We learned things about each other that we would never have known.  Like that Jordan is really forgiving when I forget his birthday.

No really, (well that is actually true, but seriously) there were some things we had avoided discussing because we were certain that we disagreed and didn’t have the time to totally resolve.  Well, we hunkered down and entered in and – gasp – totally agreed with each other.  It was hilarious.  In the middle of a heated “debate,” Jordan asked, “Are we saying the same thing?”  We both burst out laughing.  Then moved onto the many assumptions that had creeped in over the past months about how we viewed each other, our roles, our family, our future.  It cleared the air.  It instilled confidence in my husband that I had been (sinfully) withholding.  It reminded us that we were on the same team, and made us excited to be there.

This is not to say that life has been totally blissful ever since without a single conflict.  We have plenty of conflict.  And we are constantly learning and being challenged in how we communicate with each other.  But that time on the road allowed us to dream and challenge and pray and just enjoy each other in a way that has us in conflict a better way, if that makes any sense.

3. Even the crazy thoughts will come out sometime.  Better to share than to be surprised.

Maybe I should say especially the crazy thoughts.

I started reading this book before I got married that planted some pretty crazy fears and insecurities in my mind: “Don’t nag; your husband will divorce you.”  “Don’t be too opinionated; your husband will divorce you.”  “Don’t (fill in the blank); your husband will divorce you.”  It left me feeling like I couldn’t express my thoughts, fears, and questions to Jordan in the name of “submission.”  It’s not that I really feared Jordan was going to up and leave, but I was afraid to be the dripping faucet who would send her husband to the rooftop (one pastor I listened to asked, “What do you do on a rooftop?  You jump!”).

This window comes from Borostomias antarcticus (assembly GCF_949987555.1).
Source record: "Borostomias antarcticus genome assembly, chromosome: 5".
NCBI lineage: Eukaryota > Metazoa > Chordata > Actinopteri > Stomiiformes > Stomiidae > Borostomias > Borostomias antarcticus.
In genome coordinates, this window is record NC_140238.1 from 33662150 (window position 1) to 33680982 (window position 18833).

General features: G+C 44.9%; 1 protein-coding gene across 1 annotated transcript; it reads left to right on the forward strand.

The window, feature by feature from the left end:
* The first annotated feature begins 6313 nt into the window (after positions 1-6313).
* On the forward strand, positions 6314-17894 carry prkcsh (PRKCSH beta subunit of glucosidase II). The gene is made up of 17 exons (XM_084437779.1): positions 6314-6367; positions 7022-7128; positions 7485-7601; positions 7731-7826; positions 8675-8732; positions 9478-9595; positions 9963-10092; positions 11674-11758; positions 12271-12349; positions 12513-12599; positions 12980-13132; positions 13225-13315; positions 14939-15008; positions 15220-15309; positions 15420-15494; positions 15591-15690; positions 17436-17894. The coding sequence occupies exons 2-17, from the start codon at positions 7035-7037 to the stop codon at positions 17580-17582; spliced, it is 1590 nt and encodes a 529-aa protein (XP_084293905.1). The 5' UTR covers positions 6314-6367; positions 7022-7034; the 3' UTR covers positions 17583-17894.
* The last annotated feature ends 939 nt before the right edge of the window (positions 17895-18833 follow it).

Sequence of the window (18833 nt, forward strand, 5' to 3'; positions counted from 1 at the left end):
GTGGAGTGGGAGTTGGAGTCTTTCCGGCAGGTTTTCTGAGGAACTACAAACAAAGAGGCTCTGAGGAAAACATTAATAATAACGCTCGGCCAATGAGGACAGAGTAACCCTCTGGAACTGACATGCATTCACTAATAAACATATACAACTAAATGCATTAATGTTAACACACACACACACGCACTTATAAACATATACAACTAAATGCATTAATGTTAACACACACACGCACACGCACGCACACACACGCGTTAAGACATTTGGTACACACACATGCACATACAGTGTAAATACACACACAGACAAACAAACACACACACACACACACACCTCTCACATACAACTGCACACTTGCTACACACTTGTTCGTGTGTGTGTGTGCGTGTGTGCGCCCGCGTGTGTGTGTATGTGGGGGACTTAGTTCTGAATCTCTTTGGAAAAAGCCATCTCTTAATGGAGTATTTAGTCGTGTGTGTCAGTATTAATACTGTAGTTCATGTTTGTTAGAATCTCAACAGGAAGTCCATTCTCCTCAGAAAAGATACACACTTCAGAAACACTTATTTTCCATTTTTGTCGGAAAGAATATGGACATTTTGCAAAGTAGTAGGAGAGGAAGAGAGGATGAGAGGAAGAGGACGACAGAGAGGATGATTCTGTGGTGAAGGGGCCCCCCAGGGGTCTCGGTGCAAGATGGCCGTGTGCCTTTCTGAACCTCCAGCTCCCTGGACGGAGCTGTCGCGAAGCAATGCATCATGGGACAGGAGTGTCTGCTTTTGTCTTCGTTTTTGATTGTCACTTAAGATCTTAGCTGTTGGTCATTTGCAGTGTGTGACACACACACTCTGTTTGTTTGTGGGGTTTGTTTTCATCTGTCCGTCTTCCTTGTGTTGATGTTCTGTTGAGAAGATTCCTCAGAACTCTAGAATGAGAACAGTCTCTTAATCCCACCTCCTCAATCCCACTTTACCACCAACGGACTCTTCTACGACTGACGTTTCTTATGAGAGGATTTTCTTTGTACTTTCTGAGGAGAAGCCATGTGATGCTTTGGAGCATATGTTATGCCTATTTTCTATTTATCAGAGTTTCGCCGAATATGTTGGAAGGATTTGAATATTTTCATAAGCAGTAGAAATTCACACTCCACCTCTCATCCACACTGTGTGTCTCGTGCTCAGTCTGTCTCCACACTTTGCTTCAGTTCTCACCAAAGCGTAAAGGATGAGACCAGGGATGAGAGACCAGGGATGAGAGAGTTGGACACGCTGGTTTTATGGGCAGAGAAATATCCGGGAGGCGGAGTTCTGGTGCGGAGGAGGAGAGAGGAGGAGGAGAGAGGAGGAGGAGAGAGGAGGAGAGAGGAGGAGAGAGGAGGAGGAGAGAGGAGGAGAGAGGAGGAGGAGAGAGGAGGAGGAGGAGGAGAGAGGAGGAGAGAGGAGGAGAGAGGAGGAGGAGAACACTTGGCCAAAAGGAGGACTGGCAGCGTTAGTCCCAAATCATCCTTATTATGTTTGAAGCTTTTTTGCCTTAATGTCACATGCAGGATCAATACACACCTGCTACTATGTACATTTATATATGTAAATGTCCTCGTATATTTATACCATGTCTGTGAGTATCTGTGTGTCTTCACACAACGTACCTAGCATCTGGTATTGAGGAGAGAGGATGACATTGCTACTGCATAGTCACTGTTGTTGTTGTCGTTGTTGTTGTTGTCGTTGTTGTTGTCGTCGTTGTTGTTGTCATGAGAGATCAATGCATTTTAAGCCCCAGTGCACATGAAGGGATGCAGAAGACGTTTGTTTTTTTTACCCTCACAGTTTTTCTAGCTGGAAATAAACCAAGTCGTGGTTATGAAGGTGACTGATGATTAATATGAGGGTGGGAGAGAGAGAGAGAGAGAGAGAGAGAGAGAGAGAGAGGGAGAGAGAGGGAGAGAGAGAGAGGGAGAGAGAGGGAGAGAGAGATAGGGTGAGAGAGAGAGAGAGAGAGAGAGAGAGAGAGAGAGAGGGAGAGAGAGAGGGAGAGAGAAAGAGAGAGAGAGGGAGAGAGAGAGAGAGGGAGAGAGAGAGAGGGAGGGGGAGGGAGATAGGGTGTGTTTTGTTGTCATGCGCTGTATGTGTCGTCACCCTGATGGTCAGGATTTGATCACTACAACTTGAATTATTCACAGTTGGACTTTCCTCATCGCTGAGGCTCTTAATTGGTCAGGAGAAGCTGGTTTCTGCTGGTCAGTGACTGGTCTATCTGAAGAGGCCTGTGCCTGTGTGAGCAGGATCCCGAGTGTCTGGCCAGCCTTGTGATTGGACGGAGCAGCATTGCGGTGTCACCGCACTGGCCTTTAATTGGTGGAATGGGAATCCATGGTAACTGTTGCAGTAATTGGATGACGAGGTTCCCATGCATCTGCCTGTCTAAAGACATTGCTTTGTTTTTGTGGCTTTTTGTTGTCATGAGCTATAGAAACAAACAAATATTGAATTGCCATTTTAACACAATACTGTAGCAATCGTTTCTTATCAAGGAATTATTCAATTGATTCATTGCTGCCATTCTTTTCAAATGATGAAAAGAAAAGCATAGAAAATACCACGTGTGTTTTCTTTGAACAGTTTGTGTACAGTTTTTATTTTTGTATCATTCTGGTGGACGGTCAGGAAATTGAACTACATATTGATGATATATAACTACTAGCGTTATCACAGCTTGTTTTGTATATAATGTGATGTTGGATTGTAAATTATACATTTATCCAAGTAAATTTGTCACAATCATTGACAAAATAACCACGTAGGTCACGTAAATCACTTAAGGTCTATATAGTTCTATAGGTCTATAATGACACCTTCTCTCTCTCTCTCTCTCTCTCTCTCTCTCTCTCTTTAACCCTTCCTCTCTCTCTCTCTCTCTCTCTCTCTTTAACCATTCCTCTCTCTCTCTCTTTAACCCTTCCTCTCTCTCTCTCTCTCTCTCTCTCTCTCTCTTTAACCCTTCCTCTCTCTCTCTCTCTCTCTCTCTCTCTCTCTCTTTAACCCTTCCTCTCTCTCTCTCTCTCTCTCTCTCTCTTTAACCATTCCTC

So imagine my terror when only a few days into married life, the crazy thoughts emerged.  Years of insecurities came rushing in, and I feared they would hurt Jordan or he would misunderstand them so I held them in.  Instead, he was hurt and confused by my silence.  I can remember this beautiful night where I told him what was going on and he held me and prayed for me as I cried and cried.  You don’t experience that kind of intimate restoration without full-fledged honesty.

I wish I could say that solved the insecurities, but they stayed, showing themselves at different times and in different scenarios.  It was really on our road trip (see point #2) when we started to root them out, and it has been a constant battle for me to fight to believe truth about God, myself, and my husband.   But as I’ve let Jordan in, I allow his strength to enter in where I am completely weak, and that, I believe, is true complementarity.

Now, don’t get me wrong.  The Bible makes it very clear that a fool gives full vent to her spirit; a wife is to hope fully in the Lord and out of that flows a gentle, quiet, and submissive spirit; self-control is a fruit of the spirit, as well as love and gentleness; and in our anger we should not sin.  So I think when I go on a verbal rampage in the name of being “honest” I am totally sinning against God and my husband.   But.  There’s something sweet and intimate and (dare I say) submissive about being totally honest in a loving, gentle, I’m-not-saying-these-thoughts-are-okay-but-I-need-you-to-pull-me-out-of-them way.

Here’s where the pray-without-ceasing mandate comes in, because let’s face it, my impulse is to rage in anger, not calmly and rationally invite my husband into the mess to help me see the light.  I do believe that it is good and healthy to bring my junk before the Lord and allow Him to lead me to truth.  But I think God can receive much glory as he, in his grace, trains my spirit to pray and wait and pray and wait and then open up in messy vulnerability to a man who has vowed to lead me in obedience to God’s will and to an ever deepening satisfaction in Christ and not in him.